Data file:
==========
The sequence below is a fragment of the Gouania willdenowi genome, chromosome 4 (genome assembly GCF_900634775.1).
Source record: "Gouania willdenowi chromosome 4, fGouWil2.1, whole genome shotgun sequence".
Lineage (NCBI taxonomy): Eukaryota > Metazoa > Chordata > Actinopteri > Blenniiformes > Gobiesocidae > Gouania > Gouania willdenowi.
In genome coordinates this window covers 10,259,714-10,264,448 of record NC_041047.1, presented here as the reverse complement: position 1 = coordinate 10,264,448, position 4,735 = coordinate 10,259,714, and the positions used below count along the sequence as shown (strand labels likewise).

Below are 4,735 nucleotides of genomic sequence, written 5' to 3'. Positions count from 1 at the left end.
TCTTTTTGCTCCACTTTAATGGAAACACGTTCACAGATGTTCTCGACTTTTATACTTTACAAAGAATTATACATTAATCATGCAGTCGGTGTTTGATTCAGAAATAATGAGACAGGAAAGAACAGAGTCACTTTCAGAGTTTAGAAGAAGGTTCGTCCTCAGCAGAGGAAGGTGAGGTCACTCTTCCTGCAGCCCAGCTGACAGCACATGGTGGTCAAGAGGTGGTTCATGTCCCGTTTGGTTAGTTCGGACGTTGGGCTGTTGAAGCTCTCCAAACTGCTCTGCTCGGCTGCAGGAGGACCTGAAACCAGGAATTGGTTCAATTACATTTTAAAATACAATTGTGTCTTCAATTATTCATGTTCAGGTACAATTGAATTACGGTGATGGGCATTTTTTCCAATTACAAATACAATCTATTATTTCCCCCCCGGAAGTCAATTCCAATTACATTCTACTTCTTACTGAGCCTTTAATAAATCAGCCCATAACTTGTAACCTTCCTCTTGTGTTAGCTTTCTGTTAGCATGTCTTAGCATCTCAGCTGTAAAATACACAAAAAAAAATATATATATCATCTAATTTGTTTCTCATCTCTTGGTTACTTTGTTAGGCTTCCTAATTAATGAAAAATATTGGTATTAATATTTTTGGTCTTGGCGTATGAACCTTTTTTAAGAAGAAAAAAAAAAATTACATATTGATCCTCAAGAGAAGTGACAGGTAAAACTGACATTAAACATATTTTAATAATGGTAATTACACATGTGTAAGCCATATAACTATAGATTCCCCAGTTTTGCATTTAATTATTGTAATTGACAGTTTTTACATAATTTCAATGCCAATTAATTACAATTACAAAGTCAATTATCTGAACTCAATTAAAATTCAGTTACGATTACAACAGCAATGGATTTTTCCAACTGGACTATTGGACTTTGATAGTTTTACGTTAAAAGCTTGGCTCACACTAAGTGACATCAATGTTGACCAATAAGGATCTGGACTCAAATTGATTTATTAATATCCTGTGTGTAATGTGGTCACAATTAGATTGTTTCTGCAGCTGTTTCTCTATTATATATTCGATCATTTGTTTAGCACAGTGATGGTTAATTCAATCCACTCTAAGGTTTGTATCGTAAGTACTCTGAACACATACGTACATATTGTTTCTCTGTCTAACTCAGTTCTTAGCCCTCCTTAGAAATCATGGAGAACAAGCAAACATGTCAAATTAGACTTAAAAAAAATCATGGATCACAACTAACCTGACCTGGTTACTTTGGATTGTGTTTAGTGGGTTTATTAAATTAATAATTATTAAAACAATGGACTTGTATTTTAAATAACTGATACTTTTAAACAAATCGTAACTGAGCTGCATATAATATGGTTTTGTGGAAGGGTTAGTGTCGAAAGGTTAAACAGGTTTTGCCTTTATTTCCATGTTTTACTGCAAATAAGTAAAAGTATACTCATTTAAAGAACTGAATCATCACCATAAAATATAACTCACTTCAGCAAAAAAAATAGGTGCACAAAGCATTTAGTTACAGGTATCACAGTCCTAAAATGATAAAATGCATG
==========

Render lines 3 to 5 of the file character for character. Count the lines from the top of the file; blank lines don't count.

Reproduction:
Lineage (NCBI taxonomy): Eukaryota > Metazoa > Chordata > Actinopteri > Blenniiformes > Gobiesocidae > Gouania > Gouania willdenowi.
In genome coordinates this window covers 10,259,714-10,264,448 of record NC_041047.1, presented here as the reverse complement: position 1 = coordinate 10,264,448, position 4,735 = coordinate 10,259,714, and the positions used below count along the sequence as shown (strand labels likewise).

Below are 4,735 nucleotides of genomic sequence, written 5' to 3'. Positions count from 1 at the left end.